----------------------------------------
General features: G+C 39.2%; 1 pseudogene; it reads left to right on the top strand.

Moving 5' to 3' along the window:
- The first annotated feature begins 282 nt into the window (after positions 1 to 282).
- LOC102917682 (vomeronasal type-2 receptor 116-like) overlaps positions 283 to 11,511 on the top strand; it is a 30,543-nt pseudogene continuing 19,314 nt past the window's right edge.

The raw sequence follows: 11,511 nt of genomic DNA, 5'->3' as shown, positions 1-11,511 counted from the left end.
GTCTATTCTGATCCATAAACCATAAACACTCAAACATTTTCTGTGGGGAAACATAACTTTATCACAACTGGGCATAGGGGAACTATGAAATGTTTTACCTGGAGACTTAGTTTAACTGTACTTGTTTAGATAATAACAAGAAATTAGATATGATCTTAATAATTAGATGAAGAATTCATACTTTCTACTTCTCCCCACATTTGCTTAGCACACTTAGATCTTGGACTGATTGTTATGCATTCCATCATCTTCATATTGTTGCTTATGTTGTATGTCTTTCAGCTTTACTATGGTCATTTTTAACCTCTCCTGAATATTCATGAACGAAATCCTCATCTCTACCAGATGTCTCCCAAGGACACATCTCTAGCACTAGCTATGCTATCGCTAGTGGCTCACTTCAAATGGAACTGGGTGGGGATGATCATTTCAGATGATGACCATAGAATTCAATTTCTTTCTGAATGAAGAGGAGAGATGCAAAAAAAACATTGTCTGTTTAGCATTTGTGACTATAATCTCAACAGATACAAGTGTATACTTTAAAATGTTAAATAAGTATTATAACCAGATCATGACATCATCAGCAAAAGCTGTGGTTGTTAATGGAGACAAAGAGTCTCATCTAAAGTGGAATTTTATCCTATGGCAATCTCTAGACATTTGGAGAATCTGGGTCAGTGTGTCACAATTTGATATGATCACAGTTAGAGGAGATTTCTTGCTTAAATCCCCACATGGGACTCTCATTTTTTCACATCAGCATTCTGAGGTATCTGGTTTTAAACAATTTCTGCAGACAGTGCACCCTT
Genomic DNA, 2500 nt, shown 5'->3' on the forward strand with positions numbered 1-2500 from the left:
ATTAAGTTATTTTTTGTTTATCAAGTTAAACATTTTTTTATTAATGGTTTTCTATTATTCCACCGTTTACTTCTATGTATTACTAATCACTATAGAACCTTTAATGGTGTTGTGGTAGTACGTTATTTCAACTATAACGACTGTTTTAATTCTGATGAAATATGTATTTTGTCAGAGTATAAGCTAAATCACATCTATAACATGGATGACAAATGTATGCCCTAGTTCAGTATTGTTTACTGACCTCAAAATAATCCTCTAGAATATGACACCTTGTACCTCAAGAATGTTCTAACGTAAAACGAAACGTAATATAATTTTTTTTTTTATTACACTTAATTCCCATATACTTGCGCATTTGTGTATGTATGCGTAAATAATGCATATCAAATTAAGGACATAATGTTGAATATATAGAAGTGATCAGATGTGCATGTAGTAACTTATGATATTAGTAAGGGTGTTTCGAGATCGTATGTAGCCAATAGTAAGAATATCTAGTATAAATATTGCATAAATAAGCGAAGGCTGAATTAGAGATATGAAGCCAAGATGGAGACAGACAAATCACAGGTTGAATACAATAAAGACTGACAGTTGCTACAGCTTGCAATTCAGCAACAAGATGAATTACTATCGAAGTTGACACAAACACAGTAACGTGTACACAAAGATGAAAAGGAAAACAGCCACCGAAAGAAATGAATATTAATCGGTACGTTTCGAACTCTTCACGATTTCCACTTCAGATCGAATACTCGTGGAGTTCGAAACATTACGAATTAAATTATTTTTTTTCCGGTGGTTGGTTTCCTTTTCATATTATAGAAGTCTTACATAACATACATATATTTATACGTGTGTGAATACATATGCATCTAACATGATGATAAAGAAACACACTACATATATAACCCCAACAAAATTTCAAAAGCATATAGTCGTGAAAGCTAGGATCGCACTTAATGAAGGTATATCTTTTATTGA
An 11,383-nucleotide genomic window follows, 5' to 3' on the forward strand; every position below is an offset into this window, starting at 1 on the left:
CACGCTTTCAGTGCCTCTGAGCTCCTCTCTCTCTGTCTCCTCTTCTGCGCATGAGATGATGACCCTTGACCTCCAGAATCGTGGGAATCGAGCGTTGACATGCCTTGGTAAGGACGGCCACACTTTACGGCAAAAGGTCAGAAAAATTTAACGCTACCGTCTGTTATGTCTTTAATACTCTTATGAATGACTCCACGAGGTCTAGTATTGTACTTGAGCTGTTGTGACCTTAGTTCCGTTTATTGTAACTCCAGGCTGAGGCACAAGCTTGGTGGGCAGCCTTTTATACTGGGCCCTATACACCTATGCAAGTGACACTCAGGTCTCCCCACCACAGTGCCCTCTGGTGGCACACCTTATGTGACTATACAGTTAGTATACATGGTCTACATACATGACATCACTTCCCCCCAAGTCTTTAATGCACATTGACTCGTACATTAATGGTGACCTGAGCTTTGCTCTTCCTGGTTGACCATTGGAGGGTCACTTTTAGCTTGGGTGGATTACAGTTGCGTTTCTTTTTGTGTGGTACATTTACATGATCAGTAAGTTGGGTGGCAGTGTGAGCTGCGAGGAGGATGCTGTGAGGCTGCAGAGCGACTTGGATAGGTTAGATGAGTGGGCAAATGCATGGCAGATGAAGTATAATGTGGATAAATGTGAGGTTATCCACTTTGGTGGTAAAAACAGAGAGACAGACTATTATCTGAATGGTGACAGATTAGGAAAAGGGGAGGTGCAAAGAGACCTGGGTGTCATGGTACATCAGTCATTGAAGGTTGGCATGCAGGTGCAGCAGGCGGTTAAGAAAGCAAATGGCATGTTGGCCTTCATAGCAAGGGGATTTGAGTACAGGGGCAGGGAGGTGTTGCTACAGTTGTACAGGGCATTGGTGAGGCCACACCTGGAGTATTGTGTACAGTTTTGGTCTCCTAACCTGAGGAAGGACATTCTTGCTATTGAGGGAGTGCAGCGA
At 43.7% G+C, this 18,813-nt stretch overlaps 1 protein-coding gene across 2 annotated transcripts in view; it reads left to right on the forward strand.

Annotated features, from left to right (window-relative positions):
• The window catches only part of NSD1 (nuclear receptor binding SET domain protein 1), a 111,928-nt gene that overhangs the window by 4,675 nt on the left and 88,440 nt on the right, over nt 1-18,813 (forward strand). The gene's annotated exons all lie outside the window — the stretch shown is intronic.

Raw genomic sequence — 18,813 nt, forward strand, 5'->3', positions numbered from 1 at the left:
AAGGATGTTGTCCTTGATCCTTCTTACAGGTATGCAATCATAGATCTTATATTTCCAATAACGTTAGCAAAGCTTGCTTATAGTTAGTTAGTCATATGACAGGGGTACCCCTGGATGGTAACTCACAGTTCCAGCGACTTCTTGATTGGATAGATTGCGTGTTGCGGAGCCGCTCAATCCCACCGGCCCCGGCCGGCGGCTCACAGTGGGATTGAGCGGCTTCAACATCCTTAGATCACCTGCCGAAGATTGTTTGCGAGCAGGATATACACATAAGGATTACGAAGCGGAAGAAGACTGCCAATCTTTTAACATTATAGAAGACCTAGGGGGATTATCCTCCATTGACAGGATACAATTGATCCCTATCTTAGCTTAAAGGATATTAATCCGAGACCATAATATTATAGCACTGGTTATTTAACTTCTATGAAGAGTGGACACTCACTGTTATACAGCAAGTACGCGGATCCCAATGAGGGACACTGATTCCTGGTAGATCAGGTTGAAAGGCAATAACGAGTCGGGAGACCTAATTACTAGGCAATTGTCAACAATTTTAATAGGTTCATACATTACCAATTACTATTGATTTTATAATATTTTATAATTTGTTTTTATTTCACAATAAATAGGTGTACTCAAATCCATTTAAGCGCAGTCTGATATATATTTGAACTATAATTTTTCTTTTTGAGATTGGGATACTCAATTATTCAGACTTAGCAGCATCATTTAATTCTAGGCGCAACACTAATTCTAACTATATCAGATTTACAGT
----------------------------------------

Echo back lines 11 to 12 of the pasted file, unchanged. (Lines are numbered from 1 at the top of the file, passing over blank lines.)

At 43.7% G+C, this 18,813-nt stretch overlaps 1 protein-coding gene across 2 annotated transcripts in view; it reads left to right on the forward strand.

Annotated features, from left to right (window-relative positions):